The book is rather simplistic and the characters too one-dimensional for me. I think that the writer shows promise and this book is just a starting out point for her. The plot was somewhat interesting but much of it was black and white without a lot of subtleties. I enjoy more complex character-driven novels.
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8 of 9 people found the following review helpful By bookreader "Melanie" on February 15, 2012
Format: Hardcover
I liked this story. Maya is almost 30 years old, Indian and not yet married. This causes lots of stress and worry for her family who wants to see her settled.
When Maya's dad returns from India saying a curse has been put on their family, Maya pays little attention to it. However, after several bad luck incidents, Maya begins to believe in the power of the curse. She returns to India for a wedding, with the hope that while there, she can have the curse taken back.
I really enjoyed when Maya and her friend visit India. I love books that have exotic descriptions and locales. This gives you a modern day taste of India as seen by a women with both American and Indian roots.
I thought the story would revolve around the curse and removing it, etc, but the story is basically about Maya and her finding the strength to move on to the next step in her life. After ending one relationship with a non-Indian boy, Maya starts one with a man that her family will approve of, but she needs to figure out if this is really the plan she has for her life.
This was a good book. I found it very real and even though the ending seems to just end, it worked for me. It described very real relationship issues that don't always have the happy, fairy tale ending.
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3 of 3 people found the following review helpful By Julie A. Smith on February 28, 2012
Format: Hardcover
Maya is a second-year psychiatry resident, an Indian-American who is keeping her long-term relationship with her boyfriend Scott a secret from her parents, especially her mother, who wants nothing more than for her to find a nice Indian boy to settle down with. Her sister Priya married Tariq, who is Indian, but Muslim, and even now, two children later, her mother Seema has still not fully accepted him.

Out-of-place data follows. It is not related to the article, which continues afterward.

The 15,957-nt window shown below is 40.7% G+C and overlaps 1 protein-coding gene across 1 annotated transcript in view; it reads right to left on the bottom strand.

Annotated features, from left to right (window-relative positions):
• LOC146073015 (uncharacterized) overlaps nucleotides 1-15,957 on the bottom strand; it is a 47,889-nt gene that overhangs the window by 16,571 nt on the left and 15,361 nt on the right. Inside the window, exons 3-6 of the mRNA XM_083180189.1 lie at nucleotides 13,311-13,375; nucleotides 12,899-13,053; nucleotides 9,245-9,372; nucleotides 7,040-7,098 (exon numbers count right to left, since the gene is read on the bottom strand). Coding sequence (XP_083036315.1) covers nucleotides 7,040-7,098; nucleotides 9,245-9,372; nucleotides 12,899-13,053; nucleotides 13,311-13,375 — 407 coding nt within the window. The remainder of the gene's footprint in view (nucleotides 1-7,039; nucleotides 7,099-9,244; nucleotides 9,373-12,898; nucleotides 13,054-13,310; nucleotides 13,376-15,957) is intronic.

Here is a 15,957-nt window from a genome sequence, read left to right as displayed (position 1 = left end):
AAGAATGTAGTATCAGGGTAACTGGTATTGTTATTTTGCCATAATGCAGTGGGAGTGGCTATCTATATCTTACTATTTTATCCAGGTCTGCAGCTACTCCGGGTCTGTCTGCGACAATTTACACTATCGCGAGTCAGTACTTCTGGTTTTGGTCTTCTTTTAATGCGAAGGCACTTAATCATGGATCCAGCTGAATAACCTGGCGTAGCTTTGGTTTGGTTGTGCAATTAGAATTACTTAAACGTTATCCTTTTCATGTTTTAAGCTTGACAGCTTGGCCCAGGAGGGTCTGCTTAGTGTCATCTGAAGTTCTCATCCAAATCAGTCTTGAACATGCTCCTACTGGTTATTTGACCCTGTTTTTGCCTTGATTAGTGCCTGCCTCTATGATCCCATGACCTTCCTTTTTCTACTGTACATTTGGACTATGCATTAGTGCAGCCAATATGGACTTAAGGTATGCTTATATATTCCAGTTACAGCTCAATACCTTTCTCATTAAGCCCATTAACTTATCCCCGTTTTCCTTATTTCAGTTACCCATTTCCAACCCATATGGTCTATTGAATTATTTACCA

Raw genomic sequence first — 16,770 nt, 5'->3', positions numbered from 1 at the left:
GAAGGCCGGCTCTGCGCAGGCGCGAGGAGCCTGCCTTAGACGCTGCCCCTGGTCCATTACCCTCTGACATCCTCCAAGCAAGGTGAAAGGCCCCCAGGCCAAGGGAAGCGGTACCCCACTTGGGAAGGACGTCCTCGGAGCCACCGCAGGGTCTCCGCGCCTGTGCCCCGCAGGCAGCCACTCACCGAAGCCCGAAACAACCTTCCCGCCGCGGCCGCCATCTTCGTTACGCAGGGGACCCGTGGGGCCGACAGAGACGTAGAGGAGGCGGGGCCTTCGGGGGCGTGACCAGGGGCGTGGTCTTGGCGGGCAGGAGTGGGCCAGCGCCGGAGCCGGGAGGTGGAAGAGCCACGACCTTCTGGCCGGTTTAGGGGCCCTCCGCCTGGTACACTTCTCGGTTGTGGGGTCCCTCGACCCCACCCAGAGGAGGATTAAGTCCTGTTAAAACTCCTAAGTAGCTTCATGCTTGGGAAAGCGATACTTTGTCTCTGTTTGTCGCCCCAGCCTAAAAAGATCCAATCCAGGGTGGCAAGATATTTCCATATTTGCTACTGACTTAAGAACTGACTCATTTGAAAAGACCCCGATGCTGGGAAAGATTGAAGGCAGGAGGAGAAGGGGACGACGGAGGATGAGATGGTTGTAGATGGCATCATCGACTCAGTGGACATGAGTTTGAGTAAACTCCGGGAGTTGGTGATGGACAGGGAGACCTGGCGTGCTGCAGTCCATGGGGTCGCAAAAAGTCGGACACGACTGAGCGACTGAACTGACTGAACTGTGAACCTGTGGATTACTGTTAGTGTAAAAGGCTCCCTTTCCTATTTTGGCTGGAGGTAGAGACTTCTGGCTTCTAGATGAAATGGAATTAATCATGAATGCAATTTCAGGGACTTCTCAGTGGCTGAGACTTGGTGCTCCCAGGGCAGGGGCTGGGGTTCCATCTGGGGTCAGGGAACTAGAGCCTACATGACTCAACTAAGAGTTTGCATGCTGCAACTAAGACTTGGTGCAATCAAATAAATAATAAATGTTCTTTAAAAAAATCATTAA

After her grandmother dies in India, her father Ajit, in India to keep an eye on his mom before she died, calls Maya and tells her (somewhat sheepishly, after all, superstitions and curses are not something modern people are supposed to believe in) that Parvati, the woman who lived in Dadyi's home, put a curse on his family. Not just any curse, either, but a Brahman curse - more powerful than most and one that will supposedly affect the blood.

When bad things start happening to Maya's family, she hopes that a trip back to India for a family wedding with her best friend Heidi will give her the chance to find Parvati and counteract the curse that by now, Maya at least halfway believes in.

For me, this novel got off to a confusing start, but soon smoothed itself out. I enjoyed the cross-cultural references and the friendship between Maya and Heidi, as well as the true-to-life relationship between Maya and her family. I found myself quite a bit peeved at Maya for not introducing Scott to her family - after all, they'd been together, off and on, for seven years. It seemed to me that an intelligent woman of almost thirty should simply square her shoulders up and take any heat that she might get from her family.

The ending kind of just ... ended, but in a way that I didn't fully expect.
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3 of 3 people found the following review helpful By Amber Polo on February 21, 2012
Format: Hardcover
A good read for the romance reader in the mood for a more realistic view of love and commitment. Ms. Gage offers a good balance of conflict between family, career, and relationships with depth and sensitivity for every character. Both scenes in NYC and India came alive with color and culture.

I especially loved the Bollywood references and want to be invited to a Bollywood themed Indian wedding. Still trying to remember the name of the Jane Austin takeoff Bollywood movie, so I can watch it again.